Anne Radcliffe: Dinner - It's Not Rocket Science


Double-Cheddar Cheese Pretzels & Sweet Honey Mustard Dip

Or, how science makes foods taste of awesome

"Um, you know this weekend is kidlet's Super Saturday, right?" my husband said to me last Friday.

Wait, what? Super Saturday means it's the end of his hockey season. April is here, y'all! When did this happen?

RELATED: This Hockey Fan Deserves A Time Out In The Penalty Box

April means something else though, too.

Better weather + playoffs means one thing: copious amounts of Man-Time. Usually spent in the Man-Cave, or anywhere else where the guys can gather to celebrate the tradition of combining sports, beer, and television. 

Big soft pretzels and sports go together like peas and carrots. While they take some time to prep, mostly because of the time you need to let the dough rise, the effort is always worth it because trust me! You'll never had a pretzel as good as one you make yourself: steaming-hot, fresh, and mouthwateringly yeasty-good instead of stale, cold, over-salted, and loaded with preservatives and dough conditioner agents.

That's true of most bread... store-bought will never be as amazingly good as fresh-baked. And for sure: no store-bought baked good could ever make your house smell as amazeballs.

One thing I often see in homemade pretzel recipes is that they omit key things that make a pretzel look and taste its best. A home-made pretzel will not be much of a pretzel, in my opinion, without being boiled in water with baking soda in it. Here's why: 

As I've mentioned in some of my previous posts, such as "Hummus: You're Making It Wrong," baking soda is a common household superhero and it falls on the alkaline side of the pH scale. It's perfectly safe; it can be a naturally-occurring salt, and it's been used for over 100 years as an antacid and leavener- in fact, baking soda and its near-kin in chemistry, baking powder, revolutionized bread baking as we know it. As a leavener, baking soda is frequently used to cause goods to rise by releasing carbon dioxide as it chemically reacts with acidic products. If you've ever done the baking soda volcano experiment, you've seen that reaction at work! In hummus, it reacts with the pectic bonds of chickpeas, breaking them down and making the chickpeas grind into a smooth paste. 

On pretzels, baking soda acts as a salty-flavouring, but it also does something else when you boil the pretzels in baking soda and water before you bake them.

You may be familiar with the Maillard reaction--I think it's safe to say that it's one of the best-loved chemical reactions. The Maillard is the browning effect that happens on all kinds of foods like bread and roast chicken at certain temperatures. Chemically, what happens is that sugars react with certain amino acids beginning at around 140F-165F, and other compounds are created that make the food smell wonderful, make it tasty, and cause that beautiful brown color.

Science tastes awesome.

The Maillard process happens even more quickly in alkaline situations. This means that on pretzels, boiling the pretzels briefly before baking them gives it that luscious dark brown and caramelized flavour in a much shorter baking time, meaning that the pretzel's outer crust doesn't get baked hard and dry compared to the inside. The alkaline salt also gives the pretzel its distinctive flavour.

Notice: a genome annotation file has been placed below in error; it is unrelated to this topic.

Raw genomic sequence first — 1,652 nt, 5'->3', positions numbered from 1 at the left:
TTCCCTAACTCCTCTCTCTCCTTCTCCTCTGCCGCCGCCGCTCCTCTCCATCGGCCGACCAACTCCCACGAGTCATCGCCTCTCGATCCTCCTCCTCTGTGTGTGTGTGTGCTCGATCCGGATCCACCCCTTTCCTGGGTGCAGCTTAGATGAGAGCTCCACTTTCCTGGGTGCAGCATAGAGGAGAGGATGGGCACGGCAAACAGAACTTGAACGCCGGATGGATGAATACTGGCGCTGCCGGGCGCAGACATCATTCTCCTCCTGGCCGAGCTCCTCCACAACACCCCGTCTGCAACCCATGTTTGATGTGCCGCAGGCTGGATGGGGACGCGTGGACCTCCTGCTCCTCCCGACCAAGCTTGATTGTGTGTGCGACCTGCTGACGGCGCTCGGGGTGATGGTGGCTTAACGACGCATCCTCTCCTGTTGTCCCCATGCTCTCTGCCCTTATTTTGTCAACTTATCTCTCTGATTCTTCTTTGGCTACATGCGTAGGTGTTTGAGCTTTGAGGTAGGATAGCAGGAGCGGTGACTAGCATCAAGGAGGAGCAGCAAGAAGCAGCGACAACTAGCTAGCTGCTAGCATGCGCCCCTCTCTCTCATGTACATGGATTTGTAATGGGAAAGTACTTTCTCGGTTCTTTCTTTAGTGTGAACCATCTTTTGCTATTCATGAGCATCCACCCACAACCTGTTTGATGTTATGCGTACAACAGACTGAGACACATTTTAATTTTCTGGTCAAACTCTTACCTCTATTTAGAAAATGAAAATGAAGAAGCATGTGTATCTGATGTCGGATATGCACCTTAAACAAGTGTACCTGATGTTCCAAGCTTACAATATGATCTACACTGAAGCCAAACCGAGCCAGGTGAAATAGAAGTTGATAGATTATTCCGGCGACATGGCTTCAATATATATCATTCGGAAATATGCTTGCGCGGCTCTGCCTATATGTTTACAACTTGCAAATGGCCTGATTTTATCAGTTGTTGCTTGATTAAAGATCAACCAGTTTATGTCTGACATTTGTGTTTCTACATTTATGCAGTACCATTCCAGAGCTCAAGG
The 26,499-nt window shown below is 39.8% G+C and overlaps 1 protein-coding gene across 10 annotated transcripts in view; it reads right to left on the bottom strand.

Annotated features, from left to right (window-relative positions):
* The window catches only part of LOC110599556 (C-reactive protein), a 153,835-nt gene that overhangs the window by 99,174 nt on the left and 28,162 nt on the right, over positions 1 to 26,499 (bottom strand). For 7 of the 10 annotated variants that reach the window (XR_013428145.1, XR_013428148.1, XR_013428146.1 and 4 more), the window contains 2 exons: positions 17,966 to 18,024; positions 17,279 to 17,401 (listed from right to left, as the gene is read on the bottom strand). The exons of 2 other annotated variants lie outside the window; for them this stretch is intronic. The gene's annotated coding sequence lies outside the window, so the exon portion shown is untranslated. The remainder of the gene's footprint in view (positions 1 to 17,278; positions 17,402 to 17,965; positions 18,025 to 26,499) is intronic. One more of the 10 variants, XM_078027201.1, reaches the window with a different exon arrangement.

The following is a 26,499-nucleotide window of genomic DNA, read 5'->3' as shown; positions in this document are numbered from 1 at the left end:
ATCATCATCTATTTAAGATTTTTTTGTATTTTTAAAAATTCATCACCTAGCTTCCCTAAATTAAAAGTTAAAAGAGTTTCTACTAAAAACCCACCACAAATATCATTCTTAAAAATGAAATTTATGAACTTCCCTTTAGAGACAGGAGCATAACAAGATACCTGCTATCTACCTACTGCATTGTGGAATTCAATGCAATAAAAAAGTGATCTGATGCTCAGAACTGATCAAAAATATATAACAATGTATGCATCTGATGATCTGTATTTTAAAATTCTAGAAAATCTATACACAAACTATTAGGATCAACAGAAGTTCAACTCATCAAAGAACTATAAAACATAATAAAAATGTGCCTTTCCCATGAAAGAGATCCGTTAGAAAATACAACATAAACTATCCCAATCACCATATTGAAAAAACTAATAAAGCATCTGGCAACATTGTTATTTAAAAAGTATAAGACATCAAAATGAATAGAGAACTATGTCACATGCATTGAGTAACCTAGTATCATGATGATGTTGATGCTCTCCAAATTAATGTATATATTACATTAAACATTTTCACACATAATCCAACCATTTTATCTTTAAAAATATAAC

To get that shiny texture, keep the salt stuck to the surface, and to also help keep your pretzels soft, brush on a wash made of egg and a little bit of water!

And simply omit the cheddar for a dairy-free pretzel treat.

Double Cheddar Pretzels


1 1/2 cup very warm water (115-120F)
2 1/4 tsp instant yeast (1 packet)
2 tbsp sugar
2 1/2 tsp coarse or Kosher salt, plus more for topping pretzels
4 tbsp light olive oil, plus extra for coating rising bowl
4 1/2 cups all purpose flour, divided
1 cup sharp grated cheddar cheese, divided
1/2 cup baking soda
1 egg

 In a mixing bowl, combine warm water, yeast, and sugar. Stir to wet the yeast well, and then add salt, olive oil, and 3 cups of flour. Stir until flour is fully combined, and gradually add more flour, stirring, until dough pulls away from the side of the bowl (approximately 4 cups).

 Sprinkle some flour on a counter or table surface and begin to knead the dough. Fold in about 1/2 cup grated cheddar as you knead for about 6-8 minutes, flouring your hands and the counter as necessary, until dough is smooth and elastic when pinched.

 Lightly grease a bowl and set the dough, covered, to rise in a warm spot for 45 minutes to 1 hour, until doubled.

 Shortly before the dough is finished, set a large pot to boil with 2 quarts of water and 1/2 cup of baking soda. Beat the egg in a small bowl with a little bit of water (about 1tsp) and set to one side. Begin preheating the oven to 425F and prep two baking sheets with parchment paper. 

 Turn out the risen dough and divide into 8 pieces. Roll each piece into a 20-22" rope, and either twist into a pretzel shape, pressing it together firmly, or cut into 1" pieces (for making pretzel bites). Boil pretzels (2 at a time, if large) for 30 seconds, making sure that all sides of the pretzels are exposed to the liquid. Carefully lift them out with a spatula and set them on the parchment paper. 

 Using a pastry brush, spread egg wash on the upper surface of each pretzel or pretzel bite. Top with more grated cheddar and coarse salt. Bake the trays for 12-15 minutes, until deep golden brown color develops. 

 If storing the pretzels for later, allow them to cool uncovered, else the salt will dissolve.

Sweet Honey Mustard Dip
(best prepared day before)


2 tbsp honey
2 tbsp yellow mustard
1 tbsp grainy dijon mustard
1/2 cup mayonnaise
1/4 medium lemon, juiced (about 1/2 tsp juice)

 Whisk together the lemon, mustard, and honey before adding the mayonnaise. Cover and refrigerate 8 hours or overnight before serving.